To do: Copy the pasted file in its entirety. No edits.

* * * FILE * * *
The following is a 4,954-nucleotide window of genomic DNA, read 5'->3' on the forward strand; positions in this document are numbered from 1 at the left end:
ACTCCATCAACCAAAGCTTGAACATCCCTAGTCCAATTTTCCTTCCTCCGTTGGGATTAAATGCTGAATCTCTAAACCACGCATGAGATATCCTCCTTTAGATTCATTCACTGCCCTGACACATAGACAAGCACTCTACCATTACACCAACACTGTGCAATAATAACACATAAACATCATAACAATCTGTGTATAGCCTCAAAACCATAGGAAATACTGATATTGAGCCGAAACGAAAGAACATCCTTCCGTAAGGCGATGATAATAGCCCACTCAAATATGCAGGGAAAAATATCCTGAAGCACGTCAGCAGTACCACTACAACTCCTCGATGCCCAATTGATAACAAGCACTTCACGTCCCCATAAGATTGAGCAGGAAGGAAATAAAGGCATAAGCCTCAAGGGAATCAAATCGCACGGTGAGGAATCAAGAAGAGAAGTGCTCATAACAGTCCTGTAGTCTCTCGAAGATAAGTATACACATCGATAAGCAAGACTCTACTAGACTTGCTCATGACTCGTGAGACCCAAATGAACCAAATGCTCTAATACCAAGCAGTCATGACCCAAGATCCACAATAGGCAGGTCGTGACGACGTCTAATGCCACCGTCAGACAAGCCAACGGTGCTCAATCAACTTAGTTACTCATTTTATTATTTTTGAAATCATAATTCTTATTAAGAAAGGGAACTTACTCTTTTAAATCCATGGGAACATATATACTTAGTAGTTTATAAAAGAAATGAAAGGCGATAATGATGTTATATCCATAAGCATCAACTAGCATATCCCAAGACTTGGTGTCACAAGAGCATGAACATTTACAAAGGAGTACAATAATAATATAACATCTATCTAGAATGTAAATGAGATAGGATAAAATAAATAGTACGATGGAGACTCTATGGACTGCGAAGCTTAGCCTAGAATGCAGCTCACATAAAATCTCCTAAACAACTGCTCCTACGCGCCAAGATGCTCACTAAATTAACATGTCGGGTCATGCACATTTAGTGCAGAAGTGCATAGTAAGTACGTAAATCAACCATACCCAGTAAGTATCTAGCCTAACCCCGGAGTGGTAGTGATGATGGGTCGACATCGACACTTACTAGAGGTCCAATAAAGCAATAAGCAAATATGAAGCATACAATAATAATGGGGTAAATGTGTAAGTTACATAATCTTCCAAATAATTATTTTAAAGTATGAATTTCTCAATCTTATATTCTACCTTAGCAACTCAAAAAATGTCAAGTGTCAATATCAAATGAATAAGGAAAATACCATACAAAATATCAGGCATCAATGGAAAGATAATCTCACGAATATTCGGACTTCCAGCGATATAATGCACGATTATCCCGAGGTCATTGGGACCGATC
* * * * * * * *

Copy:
The following is a 4,954-nucleotide window of genomic DNA, read 5'->3' on the forward strand; positions in this document are numbered from 1 at the left end:
ACTCCATCAACCAAAGCTTGAACATCCCTAGTCCAATTTTCCTTCCTCCGTTGGGATTAAATGCTGAATCTCTAAACCACGCATGAGATATCCTCCTTTAGATTCATTCACTGCCCTGACACATAGACAAGCACTCTACCATTACACCAACACTGTGCAATAATAACACATAAACATCATAACAATCTGTGTATAGCCTCAAAACCATAGGAAATACTGATATTGAGCCGAAACGAAAGAACATCCTTCCGTAAGGCGATGATAATAGCCCACTCAAATATGCAGGGAAAAATATCCTGAAGCACGTCAGCAGTACCACTACAACTCCTCGATGCCCAATTGATAACAAGCACTTCACGTCCCCATAAGATTGAGCAGGAAGGAAATAAAGGCATAAGCCTCAAGGGAATCAAATCGCACGGTGAGGAATCAAGAAGAGAAGTGCTCATAACAGTCCTGTAGTCTCTCGAAGATAAGTATACACATCGATAAGCAAGACTCTACTAGACTTGCTCATGACTCGTGAGACCCAAATGAACCAAATGCTCTAATACCAAGCAGTCATGACCCAAGATCCACAATAGGCAGGTCGTGACGACGTCTAATGCCACCGTCAGACAAGCCAACGGTGCTCAATCAACTTAGTTACTCATTTTATTATTTTTGAAATCATAATTCTTATTAAGAAAGGGAACTTACTCTTTTAAATCCATGGGAACATATATACTTAGTAGTTTATAAAAGAAATGAAAGGCGATAATGATGTTATATCCATAAGCATCAACTAGCATATCCCAAGACTTGGTGTCACAAGAGCATGAACATTTACAAAGGAGTACAATAATAATATAACATCTATCTAGAATGTAAATGAGATAGGATAAAATAAATAGTACGATGGAGACTCTATGGACTGCGAAGCTTAGCCTAGAATGCAGCTCACATAAAATCTCCTAAACAACTGCTCCTACGCGCCAAGATGCTCACTAAATTAACATGTCGGGTCATGCACATTTAGTGCAGAAGTGCATAGTAAGTACGTAAATCAACCATACCCAGTAAGTATCTAGCCTAACCCCGGAGTGGTAGTGATGATGGGTCGACATCGACACTTACTAGAGGTCCAATAAAGCAATAAGCAAATATGAAGCATACAATAATAATGGGGTAAATGTGTAAGTTACATAATCTTCCAAATAATTATTTTAAAGTATGAATTTCTCAATCTTATATTCTACCTTAGCAACTCAAAAAATGTCAAGTGTCAATATCAAATGAATAAGGAAAATACCATACAAAATATCAGGCATCAATGGAAAGATAATCTCACGAATATTCGGACTTCCAGCGATATAATGCACGATTATCCCGAGGTCATTGGGACCGATC